Skip to main content

Public Safety Minister Marco Mendicino speaks with reporters after leaving a caucus meeting on Parliament Hill in Ottawa on June 22.PATRICK DOYLE/The Canadian Press

The federal government is facing increased pressure to axe its ArriveCan app and increase staffing in an attempt to address the chaos plaguing Canada’s major airports, where travellers face delays and cancelled flights.

For weeks, many have wound up stranded for hours at Canadian airports, most often Toronto’s Pearson International. This past weekend, Canadian airlines and airports had more flight delays than nearly any other country in the world. The blame is falling on staff shortages and the ArriveCan app, which was implemented for travellers to prove they are vaccinated and that they have a quarantine plan if they contract COVID-19.

Mark Weber, president of the Customs and Immigration Union, said he believes that a lack of front-line staff, ArriveCan and an overreliance on technology in general are contributing to the delays.

“What we’re seeing specifically on the customs side is really long delays for travellers to clear customs when they’re coming into the country,” he said.

A Canadian traveller’s airport survival guide: what to pack, what to leave behind

Customs officer union demands more hires as travel turbulence continues

Mr. Weber said the number of front-line staff has decreased steadily over the years. Add to that, travellers face challenges when using the ArriveCan app, “which does take a lot of travellers quite a bit of time to fill out,” he said.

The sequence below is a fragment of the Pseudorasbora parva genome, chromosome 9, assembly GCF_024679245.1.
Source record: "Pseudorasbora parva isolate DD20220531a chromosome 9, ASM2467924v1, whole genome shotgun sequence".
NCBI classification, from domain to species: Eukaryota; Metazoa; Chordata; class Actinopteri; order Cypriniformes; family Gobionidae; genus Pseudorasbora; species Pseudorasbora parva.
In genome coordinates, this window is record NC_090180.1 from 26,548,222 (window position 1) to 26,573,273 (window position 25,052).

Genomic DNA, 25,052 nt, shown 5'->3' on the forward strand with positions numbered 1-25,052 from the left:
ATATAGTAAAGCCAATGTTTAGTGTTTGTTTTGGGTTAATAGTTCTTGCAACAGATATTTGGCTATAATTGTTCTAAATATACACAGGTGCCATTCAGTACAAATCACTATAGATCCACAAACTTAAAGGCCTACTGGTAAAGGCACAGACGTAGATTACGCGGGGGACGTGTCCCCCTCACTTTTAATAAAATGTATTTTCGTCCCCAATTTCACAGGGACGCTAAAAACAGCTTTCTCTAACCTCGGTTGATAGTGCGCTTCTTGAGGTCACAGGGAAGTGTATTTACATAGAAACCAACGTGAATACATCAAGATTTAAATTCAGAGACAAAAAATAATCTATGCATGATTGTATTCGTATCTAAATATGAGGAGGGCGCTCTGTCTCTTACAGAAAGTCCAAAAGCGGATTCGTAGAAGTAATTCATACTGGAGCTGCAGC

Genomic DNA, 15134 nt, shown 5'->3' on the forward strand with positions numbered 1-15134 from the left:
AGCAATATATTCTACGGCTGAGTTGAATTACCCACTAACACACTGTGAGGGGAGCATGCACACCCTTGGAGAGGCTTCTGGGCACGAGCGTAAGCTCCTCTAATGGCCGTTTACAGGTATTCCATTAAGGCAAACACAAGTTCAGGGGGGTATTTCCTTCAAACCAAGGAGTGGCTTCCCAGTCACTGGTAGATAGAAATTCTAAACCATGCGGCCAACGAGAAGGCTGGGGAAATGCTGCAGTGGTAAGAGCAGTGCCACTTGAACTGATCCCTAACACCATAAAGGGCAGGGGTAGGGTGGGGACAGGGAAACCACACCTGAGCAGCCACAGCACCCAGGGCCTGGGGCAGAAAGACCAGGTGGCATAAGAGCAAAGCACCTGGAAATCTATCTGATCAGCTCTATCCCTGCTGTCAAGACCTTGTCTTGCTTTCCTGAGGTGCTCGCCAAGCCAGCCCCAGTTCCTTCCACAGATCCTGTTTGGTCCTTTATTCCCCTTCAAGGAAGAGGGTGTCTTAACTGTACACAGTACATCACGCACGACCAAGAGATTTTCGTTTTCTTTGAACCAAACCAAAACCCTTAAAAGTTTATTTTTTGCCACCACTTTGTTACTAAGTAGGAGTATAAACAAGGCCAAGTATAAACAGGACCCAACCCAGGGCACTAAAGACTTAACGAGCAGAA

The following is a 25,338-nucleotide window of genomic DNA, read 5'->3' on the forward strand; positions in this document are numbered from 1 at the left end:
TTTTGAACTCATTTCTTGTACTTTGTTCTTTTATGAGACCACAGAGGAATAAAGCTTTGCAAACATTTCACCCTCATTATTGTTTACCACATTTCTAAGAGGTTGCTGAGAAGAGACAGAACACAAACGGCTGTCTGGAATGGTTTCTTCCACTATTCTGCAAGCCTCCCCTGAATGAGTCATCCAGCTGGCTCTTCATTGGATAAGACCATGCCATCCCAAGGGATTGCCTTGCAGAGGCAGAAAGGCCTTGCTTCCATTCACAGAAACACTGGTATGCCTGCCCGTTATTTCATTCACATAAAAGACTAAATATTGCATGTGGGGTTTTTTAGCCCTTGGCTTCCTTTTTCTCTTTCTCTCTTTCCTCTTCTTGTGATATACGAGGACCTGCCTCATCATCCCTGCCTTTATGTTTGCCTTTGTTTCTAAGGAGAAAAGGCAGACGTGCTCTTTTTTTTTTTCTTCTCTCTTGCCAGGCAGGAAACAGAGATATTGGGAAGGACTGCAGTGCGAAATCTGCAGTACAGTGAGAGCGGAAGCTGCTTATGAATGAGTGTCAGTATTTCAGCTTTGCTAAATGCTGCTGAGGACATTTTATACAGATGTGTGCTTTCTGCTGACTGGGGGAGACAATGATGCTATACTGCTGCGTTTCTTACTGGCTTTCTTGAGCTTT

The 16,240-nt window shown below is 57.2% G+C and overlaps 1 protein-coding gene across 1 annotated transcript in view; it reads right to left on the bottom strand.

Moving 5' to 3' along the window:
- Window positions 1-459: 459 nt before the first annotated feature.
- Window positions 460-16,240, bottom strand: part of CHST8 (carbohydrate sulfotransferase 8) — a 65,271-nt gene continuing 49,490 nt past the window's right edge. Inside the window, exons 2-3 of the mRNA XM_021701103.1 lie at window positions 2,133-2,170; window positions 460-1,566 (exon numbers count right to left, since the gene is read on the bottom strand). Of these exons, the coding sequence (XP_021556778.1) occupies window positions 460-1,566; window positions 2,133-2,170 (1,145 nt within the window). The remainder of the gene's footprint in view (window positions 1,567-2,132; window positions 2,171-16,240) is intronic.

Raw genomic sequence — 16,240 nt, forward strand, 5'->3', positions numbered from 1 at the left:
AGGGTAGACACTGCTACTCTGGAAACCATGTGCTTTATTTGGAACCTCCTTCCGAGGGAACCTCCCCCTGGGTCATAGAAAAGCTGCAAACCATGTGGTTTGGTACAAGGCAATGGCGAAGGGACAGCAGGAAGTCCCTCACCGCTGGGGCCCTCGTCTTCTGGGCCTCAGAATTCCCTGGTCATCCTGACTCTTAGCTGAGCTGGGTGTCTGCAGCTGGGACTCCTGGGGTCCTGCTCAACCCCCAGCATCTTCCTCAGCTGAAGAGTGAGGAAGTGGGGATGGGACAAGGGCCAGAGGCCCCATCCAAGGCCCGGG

Mr. Weber said he would like to see the federal government hire 2,000 to 3,000 front-line officers across the country who would staff different ports of entry, including marine and land.

When it comes to ArriveCan, he said, the questions could be streamlined on the app to help speed things up. For instance, he said travellers should not have to input the address of where they are staying if there is no contact tracing. The app can also be hard to navigate for people who aren’t tech savvy, he said.

Melissa Lantsman, Conservative transport critic, said Canada’s airports have become “an international embarrassment.” She said rather than continuing to blame travellers and airlines, Transport Minister Omar Alghabra and the Liberal government need to take responsibility.

“Conservatives continue to call for a return to prepandemic travel rules and staffing levels to help alleviate the delays and disarray we continue to see at Canada’s airports, including ending the mandatory usage of the ArriveCan app.”

NDP transport critic Taylor Bachrach said the Liberals failed to act even though they had months to prepare for travel to return and now are scrambling to hire screening officers.

“The government needs to accelerate the hiring of new staff to address shortages and ensure that workers are being paid adequately and treated fairly.”

Last month, Prime Minister Justin Trudeau established a new task force of cabinet ministers to improve government services, such as passport processing, and monitor the situation at airports. In a statement Monday, co-chair and Women and Gender Equality Minister Marci Ien’s office said the task force has met and is working to “find solutions to respond to gaps in service delivery.”